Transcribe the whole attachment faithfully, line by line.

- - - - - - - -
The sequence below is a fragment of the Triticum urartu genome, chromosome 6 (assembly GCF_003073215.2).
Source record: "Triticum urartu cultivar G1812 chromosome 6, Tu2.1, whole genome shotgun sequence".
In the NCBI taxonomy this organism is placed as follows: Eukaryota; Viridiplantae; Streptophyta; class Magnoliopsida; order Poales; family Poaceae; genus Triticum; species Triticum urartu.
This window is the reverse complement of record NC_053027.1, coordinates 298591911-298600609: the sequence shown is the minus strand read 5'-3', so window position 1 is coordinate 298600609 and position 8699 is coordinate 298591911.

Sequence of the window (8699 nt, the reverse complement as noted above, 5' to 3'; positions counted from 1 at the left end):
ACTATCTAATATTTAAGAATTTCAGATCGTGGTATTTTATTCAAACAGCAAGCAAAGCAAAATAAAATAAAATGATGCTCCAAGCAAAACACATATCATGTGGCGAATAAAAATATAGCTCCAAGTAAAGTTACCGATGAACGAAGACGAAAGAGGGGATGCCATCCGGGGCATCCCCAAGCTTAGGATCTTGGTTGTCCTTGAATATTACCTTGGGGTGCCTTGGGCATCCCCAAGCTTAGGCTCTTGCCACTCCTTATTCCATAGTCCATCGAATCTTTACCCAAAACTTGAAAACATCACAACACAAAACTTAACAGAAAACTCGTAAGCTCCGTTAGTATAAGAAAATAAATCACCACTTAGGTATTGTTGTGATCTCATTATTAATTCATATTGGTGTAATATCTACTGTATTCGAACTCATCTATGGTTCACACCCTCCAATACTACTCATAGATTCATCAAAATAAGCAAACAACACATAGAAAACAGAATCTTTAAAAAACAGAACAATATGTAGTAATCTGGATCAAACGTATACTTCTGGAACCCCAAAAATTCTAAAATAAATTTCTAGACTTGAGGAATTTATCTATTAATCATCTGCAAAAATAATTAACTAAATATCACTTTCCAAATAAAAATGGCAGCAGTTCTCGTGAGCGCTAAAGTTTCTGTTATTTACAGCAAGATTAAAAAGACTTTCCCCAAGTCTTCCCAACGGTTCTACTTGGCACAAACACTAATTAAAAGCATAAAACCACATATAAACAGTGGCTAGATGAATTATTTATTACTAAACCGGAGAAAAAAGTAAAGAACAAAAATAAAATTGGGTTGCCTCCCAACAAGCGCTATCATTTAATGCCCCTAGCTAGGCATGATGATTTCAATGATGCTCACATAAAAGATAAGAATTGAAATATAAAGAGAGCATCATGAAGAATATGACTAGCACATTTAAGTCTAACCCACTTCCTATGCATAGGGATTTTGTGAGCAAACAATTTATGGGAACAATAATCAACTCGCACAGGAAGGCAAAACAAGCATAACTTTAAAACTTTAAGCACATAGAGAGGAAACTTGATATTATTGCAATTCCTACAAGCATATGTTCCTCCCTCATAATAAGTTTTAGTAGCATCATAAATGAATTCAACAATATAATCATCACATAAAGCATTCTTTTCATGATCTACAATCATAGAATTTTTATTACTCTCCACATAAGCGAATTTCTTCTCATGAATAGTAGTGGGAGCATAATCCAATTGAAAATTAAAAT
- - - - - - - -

The sequence below is a fragment of the Triticum urartu genome, chromosome 6 (assembly GCF_003073215.2).
Source record: "Triticum urartu cultivar G1812 chromosome 6, Tu2.1, whole genome shotgun sequence".
In the NCBI taxonomy this organism is placed as follows: Eukaryota; Viridiplantae; Streptophyta; class Magnoliopsida; order Poales; family Poaceae; genus Triticum; species Triticum urartu.
This window is the reverse complement of record NC_053027.1, coordinates 298591911-298600609: the sequence shown is the minus strand read 5'-3', so window position 1 is coordinate 298600609 and position 8699 is coordinate 298591911.

Sequence of the window (8699 nt, the reverse complement as noted above, 5' to 3'; positions counted from 1 at the left end):
ACTATCTAATATTTAAGAATTTCAGATCGTGGTATTTTATTCAAACAGCAAGCAAAGCAAAATAAAATAAAATGATGCTCCAAGCAAAACACATATCATGTGGCGAATAAAAATATAGCTCCAAGTAAAGTTACCGATGAACGAAGACGAAAGAGGGGATGCCATCCGGGGCATCCCCAAGCTTAGGATCTTGGTTGTCCTTGAATATTACCTTGGGGTGCCTTGGGCATCCCCAAGCTTAGGCTCTTGCCACTCCTTATTCCATAGTCCATCGAATCTTTACCCAAAACTTGAAAACATCACAACACAAAACTTAACAGAAAACTCGTAAGCTCCGTTAGTATAAGAAAATAAATCACCACTTAGGTATTGTTGTGATCTCATTATTAATTCATATTGGTGTAATATCTACTGTATTCGAACTCATCTATGGTTCACACCCTCCAATACTACTCATAGATTCATCAAAATAAGCAAACAACACATAGAAAACAGAATCTTTAAAAAACAGAACAATATGTAGTAATCTGGATCAAACGTATACTTCTGGAACCCCAAAAATTCTAAAATAAATTTCTAGACTTGAGGAATTTATCTATTAATCATCTGCAAAAATAATTAACTAAATATCACTTTCCAAATAAAAATGGCAGCAGTTCTCGTGAGCGCTAAAGTTTCTGTTATTTACAGCAAGATTAAAAAGACTTTCCCCAAGTCTTCCCAACGGTTCTACTTGGCACAAACACTAATTAAAAGCATAAAACCACATATAAACAGTGGCTAGATGAATTATTTATTACTAAACCGGAGAAAAAAGTAAAGAACAAAAATAAAATTGGGTTGCCTCCCAACAAGCGCTATCATTTAATGCCCCTAGCTAGGCATGATGATTTCAATGATGCTCACATAAAAGATAAGAATTGAAATATAAAGAGAGCATCATGAAGAATATGACTAGCACATTTAAGTCTAACCCACTTCCTATGCATAGGGATTTTGTGAGCAAACAATTTATGGGAACAATAATCAACTCGCACAGGAAGGCAAAACAAGCATAACTTTAAAACTTTAAGCACATAGAGAGGAAACTTGATATTATTGCAATTCCTACAAGCATATGTTCCTCCCTCATAATAAGTTTTAGTAGCATCATAAATGAATTCAACAATATAATCATCACATAAAGCATTCTTTTCATGATCTACAATCATAGAATTTTTATTACTCTCCACATAAGCGAATTTCTTCTCATGAATAGTAGTGGGAGCATAATCCAATTGAAAATTAAAAT